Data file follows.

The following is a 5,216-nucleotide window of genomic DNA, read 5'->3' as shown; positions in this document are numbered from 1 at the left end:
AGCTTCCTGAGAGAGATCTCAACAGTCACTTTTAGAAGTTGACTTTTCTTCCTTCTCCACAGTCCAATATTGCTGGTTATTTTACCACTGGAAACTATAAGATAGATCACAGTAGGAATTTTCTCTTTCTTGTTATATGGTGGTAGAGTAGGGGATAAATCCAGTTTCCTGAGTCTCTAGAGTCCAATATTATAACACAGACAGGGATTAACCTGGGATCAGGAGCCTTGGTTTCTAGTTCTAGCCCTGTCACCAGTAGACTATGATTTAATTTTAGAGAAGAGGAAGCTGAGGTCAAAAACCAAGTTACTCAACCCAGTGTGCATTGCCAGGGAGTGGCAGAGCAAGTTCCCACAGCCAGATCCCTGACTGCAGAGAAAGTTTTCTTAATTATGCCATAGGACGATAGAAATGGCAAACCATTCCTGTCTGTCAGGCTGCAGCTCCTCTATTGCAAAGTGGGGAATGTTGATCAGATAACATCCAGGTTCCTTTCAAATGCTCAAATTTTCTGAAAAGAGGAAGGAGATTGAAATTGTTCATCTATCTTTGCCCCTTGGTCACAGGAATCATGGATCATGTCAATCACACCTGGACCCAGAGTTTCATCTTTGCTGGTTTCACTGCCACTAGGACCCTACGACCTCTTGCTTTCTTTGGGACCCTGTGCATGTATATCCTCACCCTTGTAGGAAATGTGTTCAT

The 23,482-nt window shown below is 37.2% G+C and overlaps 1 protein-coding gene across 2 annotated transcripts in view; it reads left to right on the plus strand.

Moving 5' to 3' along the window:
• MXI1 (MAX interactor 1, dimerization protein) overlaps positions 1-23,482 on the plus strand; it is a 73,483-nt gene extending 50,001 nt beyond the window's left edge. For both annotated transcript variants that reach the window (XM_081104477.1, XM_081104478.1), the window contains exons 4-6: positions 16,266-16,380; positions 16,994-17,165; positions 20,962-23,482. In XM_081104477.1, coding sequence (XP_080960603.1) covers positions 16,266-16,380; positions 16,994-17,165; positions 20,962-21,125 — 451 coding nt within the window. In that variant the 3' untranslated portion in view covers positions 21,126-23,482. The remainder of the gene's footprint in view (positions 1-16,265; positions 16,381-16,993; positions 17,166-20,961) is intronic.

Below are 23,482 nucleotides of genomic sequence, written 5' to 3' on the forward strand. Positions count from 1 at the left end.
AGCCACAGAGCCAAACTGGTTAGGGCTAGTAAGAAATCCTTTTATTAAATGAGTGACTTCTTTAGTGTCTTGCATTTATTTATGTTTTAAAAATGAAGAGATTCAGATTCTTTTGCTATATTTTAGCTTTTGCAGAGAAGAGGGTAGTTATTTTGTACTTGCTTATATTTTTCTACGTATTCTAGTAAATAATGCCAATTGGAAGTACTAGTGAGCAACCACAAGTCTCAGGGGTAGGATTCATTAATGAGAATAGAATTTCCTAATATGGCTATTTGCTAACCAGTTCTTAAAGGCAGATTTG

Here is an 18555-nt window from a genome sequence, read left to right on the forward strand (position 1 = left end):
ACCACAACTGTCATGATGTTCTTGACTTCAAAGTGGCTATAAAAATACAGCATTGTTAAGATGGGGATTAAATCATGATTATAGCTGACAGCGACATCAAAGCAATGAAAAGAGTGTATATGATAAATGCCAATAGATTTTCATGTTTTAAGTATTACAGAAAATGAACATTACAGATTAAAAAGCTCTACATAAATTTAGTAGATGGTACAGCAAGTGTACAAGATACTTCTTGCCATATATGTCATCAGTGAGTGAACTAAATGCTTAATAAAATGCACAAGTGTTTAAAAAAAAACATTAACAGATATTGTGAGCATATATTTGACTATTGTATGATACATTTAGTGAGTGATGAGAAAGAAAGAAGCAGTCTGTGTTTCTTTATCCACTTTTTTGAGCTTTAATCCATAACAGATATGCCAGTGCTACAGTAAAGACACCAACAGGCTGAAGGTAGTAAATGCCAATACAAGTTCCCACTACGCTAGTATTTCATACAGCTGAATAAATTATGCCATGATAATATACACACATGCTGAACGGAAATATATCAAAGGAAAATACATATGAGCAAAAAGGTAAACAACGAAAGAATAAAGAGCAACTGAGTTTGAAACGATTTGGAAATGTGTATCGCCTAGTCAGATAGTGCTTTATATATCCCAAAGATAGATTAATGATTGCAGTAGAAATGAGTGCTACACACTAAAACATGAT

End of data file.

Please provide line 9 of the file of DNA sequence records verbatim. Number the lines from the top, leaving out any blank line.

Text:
ACCACAACTGTCATGATGTTCTTGACTTCAAAGTGGCTATAAAAATACAGCATTGTTAAGATGGGGATTAAATCATGATTATAGCTGACAGCGACATCAAAGCAATGAAAAGAGTGTATATGATAAATGCCAATAGATTTTCATGTTTTAAGTATTACAGAAAATGAACATTACAGATTAAAAAGCTCTACATAAATTTAGTAGATGGTACAGCAAGTGTACAAGATACTTCTTGCCATATATGTCATCAGTGAGTGAACTAAATGCTTAATAAAATGCACAAGTGTTTAAAAAAAAACATTAACAGATATTGTGAGCATATATTTGACTATTGTATGATACATTTAGTGAGTGATGAGAAAGAAAGAAGCAGTCTGTGTTTCTTTATCCACTTTTTTGAGCTTTAATCCATAACAGATATGCCAGTGCTACAGTAAAGACACCAACAGGCTGAAGGTAGTAAATGCCAATACAAGTTCCCACTACGCTAGTATTTCATACAGCTGAATAAATTATGCCATGATAATATACACACATGCTGAACGGAAATATATCAAAGGAAAATACATATGAGCAAAAAGGTAAACAACGAAAGAATAAAGAGCAACTGAGTTTGAAACGATTTGGAAATGTGTATCGCCTAGTCAGATAGTGCTTTATATATCCCAAAGATAGATTAATGATTGCAGTAGAAATGAGTGCTACACACTAAAACATGAT